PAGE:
This interview was first published in The Times of Israel.
Playwright Jonathan Garfinkel has probably gone where no Canadian Jewish writer has gone before — Pakistan and Afghanistan — to create his new play, “Dust.”
Premiering Friday at the Enbridge playRites Festival in Calgary, the drama centers on three women — Canadian, Pakistani and Afghan — and how their lives are affected by the War on Terror. It’s based on hundreds of pages of interviews conducted by Garfinkel and Christopher Morris, the play’s director, in each of those countries.
For Garfinkel, research for the production included living for a month on a Canadian military base in Petawawa, Ontario, where he learned about family members left behind by soldiers.
In late 2010, Garfinkel and Morris spent six weeks in Pakistan and Afghanistan, interviewing locals about how the war had impacted them personally, focusing on those who had lost relatives in fighting or acts of terrorism. Even with contacts in the region, they traveled essentially as tourists, with no fixers and no protection.
They returned to Lahore, Pakistan, last fall to work on the script with well-known Pakistani actress Samiya Mumtaz, who appears in the Calgary production, and to present the work-in-progress to Pakistani actors and artists.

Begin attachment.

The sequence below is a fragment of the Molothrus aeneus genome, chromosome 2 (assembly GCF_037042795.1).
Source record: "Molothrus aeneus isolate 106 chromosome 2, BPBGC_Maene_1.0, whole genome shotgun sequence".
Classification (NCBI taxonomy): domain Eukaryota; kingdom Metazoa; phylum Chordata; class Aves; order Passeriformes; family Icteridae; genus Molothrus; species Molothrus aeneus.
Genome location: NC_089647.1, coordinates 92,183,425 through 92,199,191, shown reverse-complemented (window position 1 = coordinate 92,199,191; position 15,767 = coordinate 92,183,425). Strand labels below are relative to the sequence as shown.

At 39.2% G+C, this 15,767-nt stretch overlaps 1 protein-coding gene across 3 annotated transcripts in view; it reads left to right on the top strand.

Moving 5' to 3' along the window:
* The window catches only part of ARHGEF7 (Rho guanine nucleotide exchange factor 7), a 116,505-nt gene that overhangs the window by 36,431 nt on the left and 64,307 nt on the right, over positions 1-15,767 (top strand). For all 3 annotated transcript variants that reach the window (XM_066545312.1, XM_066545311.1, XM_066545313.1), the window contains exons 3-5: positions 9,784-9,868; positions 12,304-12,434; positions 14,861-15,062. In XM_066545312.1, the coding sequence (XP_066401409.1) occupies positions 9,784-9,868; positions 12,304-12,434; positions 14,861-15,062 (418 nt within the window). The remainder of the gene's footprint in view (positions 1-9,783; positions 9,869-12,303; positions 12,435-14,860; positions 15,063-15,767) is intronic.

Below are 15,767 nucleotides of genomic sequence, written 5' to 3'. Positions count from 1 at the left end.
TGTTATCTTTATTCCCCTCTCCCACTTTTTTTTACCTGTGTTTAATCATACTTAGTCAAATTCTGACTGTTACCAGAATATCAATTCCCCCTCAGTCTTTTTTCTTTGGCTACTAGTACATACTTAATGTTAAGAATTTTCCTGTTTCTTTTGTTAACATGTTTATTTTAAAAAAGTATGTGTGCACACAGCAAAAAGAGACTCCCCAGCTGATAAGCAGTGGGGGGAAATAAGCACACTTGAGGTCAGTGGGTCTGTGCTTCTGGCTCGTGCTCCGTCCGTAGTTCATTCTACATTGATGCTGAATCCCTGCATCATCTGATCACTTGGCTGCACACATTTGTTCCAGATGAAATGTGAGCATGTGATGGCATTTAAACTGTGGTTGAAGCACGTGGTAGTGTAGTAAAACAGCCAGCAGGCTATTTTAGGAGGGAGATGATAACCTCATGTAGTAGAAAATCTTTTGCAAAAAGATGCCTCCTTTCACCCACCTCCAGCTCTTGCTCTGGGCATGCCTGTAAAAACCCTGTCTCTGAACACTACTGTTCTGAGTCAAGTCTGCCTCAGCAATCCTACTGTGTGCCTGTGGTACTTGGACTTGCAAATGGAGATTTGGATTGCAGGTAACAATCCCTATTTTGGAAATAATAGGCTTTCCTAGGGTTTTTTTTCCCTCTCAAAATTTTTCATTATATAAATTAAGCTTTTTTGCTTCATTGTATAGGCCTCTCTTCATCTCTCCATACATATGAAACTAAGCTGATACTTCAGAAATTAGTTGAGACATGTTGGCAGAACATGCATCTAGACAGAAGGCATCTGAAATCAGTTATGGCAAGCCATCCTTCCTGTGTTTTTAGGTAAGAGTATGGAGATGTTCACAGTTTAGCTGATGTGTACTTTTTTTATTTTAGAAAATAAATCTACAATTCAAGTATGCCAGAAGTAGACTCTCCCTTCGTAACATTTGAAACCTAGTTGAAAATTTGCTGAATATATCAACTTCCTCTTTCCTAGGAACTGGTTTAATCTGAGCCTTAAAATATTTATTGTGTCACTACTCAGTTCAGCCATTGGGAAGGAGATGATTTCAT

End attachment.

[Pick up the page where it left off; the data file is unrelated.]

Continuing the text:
Running for a total of eight performances in Calgary, the show probably won’t be staged in Pakistan because of safety concerns, Garfinkel says.
A Toronto native currently based in Montreal, the playwright is no stranger to provocative subjects. The 39-year-old is best known for his controversial 2008 memoir, “Ambivalence: Adventures in Israel and Palestine,” and a related play called “House of Many Tongues,” which was shortlisted for Canada’s prestigious Governor General’s Award in 2011. He’s also the author of “The Trials of John Demjanjuk: A Holocaust Cabaret,” staged in North America and Germany.
Currently finishing a novel, Garfinkel recently spoke to The Times of Israel about whom he met and what he learned in Pakistan and Afghanistan, and about the dangers and unexpected pleasures of being Jewish there.
Click here to read the interview.
© 2013 Renee Ghert-Zand. All rights reserved.
Tags: Afghanistan, Ambivalence, Canadian playwrights, Canadian writers, Christopher Morris, Dust, Jewish Canadian writers, Jonathan Garfinkel, Lahore, Pakistan, Taliban, War on Terror, Zeblon Simontov